another kid book recommendation

The street that I grew up on dead-ended into the playground of the local Catholic school. The school had some enormous playing fields, and beyond them (behind a car dealership and the Acme– pronounced Ac-ah-me, for those of you not from the Delaware Valley) was an acre of weeds and hillocks. I can’t tell you how many days I spent with my brothers and the other kids in our neighborhood–the T family, the H’s and the S’s–creating a society of 8-10 year-olds. There was something magical about that place, and we never saw a single adult. The PA system at the car dealership would occasionally go off, emitting a series of announcements that were not unlike the teacher from the old Charlie Brown cartoons ‘weh weh weh, weh weh weh wehweh.’

At the end of the field, beyond the acre of weeds, was an old cow tunnel under the highway. In the summer, there was always a trickle of water through it, and you had to be careful. In the winter, we’d crush the snow under our boots, and walk through the tunnel to the creek on the other side to test the ice. Once, my brother fell through the ice, and we were all terrified that he would freeze or drown. Working together, we got him out, and rushed him home to my mom, sopping wet and shivering. The bigger kids took charge, one of them running ahead to tell her we were coming. We were all in trouble that night, but it didn’t stop us from going back.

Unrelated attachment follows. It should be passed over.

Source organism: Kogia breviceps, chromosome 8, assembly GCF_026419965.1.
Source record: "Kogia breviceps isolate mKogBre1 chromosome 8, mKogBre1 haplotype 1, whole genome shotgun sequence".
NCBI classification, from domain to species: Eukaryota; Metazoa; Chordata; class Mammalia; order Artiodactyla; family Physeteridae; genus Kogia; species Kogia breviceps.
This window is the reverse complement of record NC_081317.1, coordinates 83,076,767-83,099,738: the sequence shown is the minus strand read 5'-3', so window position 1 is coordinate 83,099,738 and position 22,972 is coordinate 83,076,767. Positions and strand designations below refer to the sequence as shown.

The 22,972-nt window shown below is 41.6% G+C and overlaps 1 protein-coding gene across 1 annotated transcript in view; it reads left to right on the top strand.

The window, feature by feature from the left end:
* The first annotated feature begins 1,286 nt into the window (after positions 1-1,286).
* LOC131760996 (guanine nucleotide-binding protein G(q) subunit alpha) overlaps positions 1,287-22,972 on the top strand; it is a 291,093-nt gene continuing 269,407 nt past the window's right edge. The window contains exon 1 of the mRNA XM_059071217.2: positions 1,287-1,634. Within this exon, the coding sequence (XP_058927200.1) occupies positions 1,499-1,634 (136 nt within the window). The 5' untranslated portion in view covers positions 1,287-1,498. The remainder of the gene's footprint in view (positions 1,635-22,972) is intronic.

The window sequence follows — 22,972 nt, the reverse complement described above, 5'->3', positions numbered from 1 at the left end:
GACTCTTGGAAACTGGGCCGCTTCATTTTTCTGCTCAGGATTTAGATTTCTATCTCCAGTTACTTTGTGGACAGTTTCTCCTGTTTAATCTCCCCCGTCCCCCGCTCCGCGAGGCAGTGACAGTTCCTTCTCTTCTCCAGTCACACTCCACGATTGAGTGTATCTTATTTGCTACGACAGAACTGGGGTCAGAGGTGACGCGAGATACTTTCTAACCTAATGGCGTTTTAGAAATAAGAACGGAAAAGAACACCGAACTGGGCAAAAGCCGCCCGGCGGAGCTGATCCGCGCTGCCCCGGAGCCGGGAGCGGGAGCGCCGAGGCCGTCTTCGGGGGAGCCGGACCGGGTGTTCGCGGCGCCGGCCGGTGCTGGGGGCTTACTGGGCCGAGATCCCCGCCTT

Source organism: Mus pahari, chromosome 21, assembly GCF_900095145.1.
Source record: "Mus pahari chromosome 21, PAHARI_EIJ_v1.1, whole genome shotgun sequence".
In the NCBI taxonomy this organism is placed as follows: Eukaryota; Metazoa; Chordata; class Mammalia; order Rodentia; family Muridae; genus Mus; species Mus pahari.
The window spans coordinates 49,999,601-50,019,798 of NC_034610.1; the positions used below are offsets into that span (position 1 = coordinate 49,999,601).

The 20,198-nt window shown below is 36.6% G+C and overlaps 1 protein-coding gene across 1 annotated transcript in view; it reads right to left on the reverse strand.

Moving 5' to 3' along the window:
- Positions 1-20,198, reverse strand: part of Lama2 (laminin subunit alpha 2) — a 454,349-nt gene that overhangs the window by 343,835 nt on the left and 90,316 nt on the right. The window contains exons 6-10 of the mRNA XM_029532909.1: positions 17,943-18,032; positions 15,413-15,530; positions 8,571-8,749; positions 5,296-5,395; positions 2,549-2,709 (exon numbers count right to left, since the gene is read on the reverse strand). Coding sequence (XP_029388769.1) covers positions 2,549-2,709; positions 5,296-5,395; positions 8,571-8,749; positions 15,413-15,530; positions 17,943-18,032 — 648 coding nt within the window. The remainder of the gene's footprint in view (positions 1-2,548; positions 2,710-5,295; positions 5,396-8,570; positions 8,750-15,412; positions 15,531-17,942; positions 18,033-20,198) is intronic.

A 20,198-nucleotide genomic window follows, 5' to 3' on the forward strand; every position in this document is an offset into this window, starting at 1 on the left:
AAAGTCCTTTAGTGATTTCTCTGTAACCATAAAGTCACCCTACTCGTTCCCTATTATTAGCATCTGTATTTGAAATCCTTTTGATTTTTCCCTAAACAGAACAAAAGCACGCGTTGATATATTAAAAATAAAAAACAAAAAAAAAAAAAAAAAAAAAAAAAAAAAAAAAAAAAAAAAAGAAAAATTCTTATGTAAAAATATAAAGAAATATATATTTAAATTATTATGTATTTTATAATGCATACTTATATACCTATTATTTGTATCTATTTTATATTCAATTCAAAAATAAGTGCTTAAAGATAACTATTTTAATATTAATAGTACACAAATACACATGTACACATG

We first read Roxaboxen about a year and a half ago, when the Bee took it out of the library. It transported me back to my old neighborhood, to the parts of my hometown that were owned by kids, where adults never bothered to go. I lived in a town that had a lot of places like that, secret creeks, hidden little forests, acres on acres of farmland (although much of that farmland has been eaten by development now). Much as I love my current home, I will never know it the way that I knew my hometown, never know it from a kid’s eye view. I won’t spend hours poking sticks into the river, or finding paths through the woods.

I know that our town has those places, and one of the most fervent hopes that I have for my children is that they will have the time to find them. That they won’t be overscheduled every minute, and that they’ll have a pack of friends to run around with and elect the mayor, and ride horses made of tree branches. I’m giving the Potato this book for Christmas, and with it goes my hope that they will be as lucky as the kids in this story, as lucky as I was, in their childhood.